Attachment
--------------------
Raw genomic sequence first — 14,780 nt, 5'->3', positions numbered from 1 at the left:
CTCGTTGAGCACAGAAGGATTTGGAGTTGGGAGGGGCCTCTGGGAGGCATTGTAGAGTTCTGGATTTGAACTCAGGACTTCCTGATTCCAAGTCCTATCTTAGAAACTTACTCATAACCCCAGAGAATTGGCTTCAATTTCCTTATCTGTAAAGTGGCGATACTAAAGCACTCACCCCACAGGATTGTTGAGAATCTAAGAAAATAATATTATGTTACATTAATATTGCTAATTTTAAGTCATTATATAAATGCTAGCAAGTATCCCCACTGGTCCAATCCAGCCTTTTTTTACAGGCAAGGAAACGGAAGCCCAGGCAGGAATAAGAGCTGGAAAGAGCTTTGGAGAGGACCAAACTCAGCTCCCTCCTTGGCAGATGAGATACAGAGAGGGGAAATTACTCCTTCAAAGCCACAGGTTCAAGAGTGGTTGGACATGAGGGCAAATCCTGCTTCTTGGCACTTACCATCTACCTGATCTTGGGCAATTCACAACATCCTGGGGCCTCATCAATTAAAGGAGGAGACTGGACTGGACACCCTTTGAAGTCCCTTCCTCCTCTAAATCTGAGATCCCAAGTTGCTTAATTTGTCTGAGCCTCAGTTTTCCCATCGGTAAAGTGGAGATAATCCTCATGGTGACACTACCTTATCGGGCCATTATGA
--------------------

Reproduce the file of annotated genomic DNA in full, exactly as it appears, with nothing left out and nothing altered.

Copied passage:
Raw genomic sequence first — 14,780 nt, 5'->3', positions numbered from 1 at the left:
CTCGTTGAGCACAGAAGGATTTGGAGTTGGGAGGGGCCTCTGGGAGGCATTGTAGAGTTCTGGATTTGAACTCAGGACTTCCTGATTCCAAGTCCTATCTTAGAAACTTACTCATAACCCCAGAGAATTGGCTTCAATTTCCTTATCTGTAAAGTGGCGATACTAAAGCACTCACCCCACAGGATTGTTGAGAATCTAAGAAAATAATATTATGTTACATTAATATTGCTAATTTTAAGTCATTATATAAATGCTAGCAAGTATCCCCACTGGTCCAATCCAGCCTTTTTTTACAGGCAAGGAAACGGAAGCCCAGGCAGGAATAAGAGCTGGAAAGAGCTTTGGAGAGGACCAAACTCAGCTCCCTCCTTGGCAGATGAGATACAGAGAGGGGAAATTACTCCTTCAAAGCCACAGGTTCAAGAGTGGTTGGACATGAGGGCAAATCCTGCTTCTTGGCACTTACCATCTACCTGATCTTGGGCAATTCACAACATCCTGGGGCCTCATCAATTAAAGGAGGAGACTGGACTGGACACCCTTTGAAGTCCCTTCCTCCTCTAAATCTGAGATCCCAAGTTGCTTAATTTGTCTGAGCCTCAGTTTTCCCATCGGTAAAGTGGAGATAATCCTCATGGTGACACTACCTTATCGGGCCATTATGA